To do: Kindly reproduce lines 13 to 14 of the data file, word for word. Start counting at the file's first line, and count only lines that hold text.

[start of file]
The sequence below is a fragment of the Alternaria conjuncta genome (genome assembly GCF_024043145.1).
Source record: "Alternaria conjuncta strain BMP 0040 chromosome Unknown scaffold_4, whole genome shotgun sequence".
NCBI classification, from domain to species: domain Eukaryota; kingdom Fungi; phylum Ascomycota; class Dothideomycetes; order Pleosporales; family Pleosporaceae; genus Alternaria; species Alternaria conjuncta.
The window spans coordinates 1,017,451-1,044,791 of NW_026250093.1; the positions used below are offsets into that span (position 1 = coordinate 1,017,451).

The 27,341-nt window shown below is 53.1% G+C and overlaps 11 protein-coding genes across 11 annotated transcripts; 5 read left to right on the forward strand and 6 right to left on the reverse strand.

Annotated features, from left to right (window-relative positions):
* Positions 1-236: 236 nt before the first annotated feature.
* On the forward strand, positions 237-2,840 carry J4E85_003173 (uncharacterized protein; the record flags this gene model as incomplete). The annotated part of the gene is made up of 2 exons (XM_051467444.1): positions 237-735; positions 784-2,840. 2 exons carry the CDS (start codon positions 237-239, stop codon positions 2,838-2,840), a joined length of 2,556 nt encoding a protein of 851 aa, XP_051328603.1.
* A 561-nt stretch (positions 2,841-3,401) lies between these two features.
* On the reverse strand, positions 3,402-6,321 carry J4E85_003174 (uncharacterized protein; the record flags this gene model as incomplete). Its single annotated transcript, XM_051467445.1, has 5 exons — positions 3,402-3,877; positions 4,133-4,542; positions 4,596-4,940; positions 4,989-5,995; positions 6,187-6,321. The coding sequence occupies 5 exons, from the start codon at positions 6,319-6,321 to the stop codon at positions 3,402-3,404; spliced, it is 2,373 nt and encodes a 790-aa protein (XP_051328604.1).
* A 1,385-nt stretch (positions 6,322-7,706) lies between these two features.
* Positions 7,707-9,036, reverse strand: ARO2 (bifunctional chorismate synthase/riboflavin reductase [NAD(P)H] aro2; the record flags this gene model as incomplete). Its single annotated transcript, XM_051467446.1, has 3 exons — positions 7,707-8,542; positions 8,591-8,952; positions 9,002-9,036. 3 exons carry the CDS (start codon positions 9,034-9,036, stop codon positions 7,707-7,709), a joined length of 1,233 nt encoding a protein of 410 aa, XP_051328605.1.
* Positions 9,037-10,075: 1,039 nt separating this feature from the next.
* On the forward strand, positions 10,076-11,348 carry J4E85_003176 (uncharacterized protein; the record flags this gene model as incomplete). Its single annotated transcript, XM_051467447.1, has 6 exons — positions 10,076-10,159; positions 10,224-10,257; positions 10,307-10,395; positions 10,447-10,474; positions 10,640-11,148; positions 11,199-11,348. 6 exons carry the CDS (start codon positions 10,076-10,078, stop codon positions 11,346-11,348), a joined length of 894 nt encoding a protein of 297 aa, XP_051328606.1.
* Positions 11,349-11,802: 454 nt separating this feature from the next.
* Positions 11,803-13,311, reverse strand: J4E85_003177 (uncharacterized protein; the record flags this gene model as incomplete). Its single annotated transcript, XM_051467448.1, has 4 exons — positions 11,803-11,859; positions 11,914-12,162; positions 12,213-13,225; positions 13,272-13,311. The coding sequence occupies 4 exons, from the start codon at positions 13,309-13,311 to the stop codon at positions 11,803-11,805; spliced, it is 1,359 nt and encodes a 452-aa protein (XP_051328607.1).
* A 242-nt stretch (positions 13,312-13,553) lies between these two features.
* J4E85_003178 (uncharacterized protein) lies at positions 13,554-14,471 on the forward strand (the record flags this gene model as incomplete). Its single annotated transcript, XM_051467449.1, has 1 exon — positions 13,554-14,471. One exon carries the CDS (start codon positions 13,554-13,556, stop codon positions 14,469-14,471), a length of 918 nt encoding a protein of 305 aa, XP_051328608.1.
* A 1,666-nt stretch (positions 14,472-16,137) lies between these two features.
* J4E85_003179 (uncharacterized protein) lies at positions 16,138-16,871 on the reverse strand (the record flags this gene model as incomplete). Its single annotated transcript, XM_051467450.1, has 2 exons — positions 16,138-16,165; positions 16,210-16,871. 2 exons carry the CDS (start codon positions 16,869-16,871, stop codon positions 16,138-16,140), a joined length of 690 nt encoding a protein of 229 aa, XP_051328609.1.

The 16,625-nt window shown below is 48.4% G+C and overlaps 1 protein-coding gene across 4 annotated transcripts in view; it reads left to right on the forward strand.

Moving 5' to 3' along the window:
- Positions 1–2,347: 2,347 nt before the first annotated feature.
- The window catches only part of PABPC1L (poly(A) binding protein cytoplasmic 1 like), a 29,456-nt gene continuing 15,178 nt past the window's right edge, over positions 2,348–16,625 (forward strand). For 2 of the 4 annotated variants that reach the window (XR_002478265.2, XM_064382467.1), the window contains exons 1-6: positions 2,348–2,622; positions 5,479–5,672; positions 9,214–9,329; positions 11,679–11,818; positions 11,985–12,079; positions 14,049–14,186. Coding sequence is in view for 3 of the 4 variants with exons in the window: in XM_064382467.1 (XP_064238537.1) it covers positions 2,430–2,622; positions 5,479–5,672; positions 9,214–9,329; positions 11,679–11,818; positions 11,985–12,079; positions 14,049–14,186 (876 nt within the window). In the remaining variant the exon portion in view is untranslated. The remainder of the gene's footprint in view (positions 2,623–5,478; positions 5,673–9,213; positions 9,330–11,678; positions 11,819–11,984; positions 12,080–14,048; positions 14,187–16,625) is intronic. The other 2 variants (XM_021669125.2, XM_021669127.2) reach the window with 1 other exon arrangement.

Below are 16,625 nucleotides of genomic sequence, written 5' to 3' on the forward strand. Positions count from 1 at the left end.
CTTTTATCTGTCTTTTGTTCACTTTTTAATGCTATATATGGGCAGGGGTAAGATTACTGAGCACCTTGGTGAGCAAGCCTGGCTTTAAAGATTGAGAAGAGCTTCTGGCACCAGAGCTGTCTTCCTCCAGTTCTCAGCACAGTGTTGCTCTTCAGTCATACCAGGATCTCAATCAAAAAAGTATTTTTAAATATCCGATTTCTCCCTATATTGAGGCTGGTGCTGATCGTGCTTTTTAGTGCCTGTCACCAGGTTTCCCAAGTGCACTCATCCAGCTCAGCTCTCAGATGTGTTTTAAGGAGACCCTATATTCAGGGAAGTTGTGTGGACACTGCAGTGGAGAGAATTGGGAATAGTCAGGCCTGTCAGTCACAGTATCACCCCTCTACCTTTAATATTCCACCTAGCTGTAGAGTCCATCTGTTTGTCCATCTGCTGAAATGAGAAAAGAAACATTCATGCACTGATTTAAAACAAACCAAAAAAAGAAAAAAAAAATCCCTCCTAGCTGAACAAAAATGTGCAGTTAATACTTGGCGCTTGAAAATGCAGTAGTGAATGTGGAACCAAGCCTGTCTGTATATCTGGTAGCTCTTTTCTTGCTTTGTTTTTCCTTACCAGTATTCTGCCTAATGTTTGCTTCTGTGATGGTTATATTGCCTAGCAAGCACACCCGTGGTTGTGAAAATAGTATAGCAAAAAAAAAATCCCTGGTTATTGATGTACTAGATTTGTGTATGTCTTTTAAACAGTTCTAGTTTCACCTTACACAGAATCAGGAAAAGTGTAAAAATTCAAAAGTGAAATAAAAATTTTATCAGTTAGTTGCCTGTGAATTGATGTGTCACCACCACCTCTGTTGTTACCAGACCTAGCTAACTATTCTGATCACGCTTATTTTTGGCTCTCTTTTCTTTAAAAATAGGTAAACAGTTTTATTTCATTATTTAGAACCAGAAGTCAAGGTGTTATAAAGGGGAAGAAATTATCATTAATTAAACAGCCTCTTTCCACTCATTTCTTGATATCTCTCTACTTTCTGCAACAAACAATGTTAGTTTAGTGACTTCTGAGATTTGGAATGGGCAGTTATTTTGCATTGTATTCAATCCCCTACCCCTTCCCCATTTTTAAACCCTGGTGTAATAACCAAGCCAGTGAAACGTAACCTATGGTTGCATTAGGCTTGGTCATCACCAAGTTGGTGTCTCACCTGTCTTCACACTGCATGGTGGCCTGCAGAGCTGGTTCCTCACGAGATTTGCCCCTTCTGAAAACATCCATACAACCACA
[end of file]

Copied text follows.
* Positions 9,037-10,075: 1,039 nt separating this feature from the next.
* On the forward strand, positions 10,076-11,348 carry J4E85_003176 (uncharacterized protein; the record flags this gene model as incomplete). Its single annotated transcript, XM_051467447.1, has 6 exons — positions 10,076-10,159; positions 10,224-10,257; positions 10,307-10,395; positions 10,447-10,474; positions 10,640-11,148; positions 11,199-11,348. 6 exons carry the CDS (start codon positions 10,076-10,078, stop codon positions 11,346-11,348), a joined length of 894 nt encoding a protein of 297 aa, XP_051328606.1.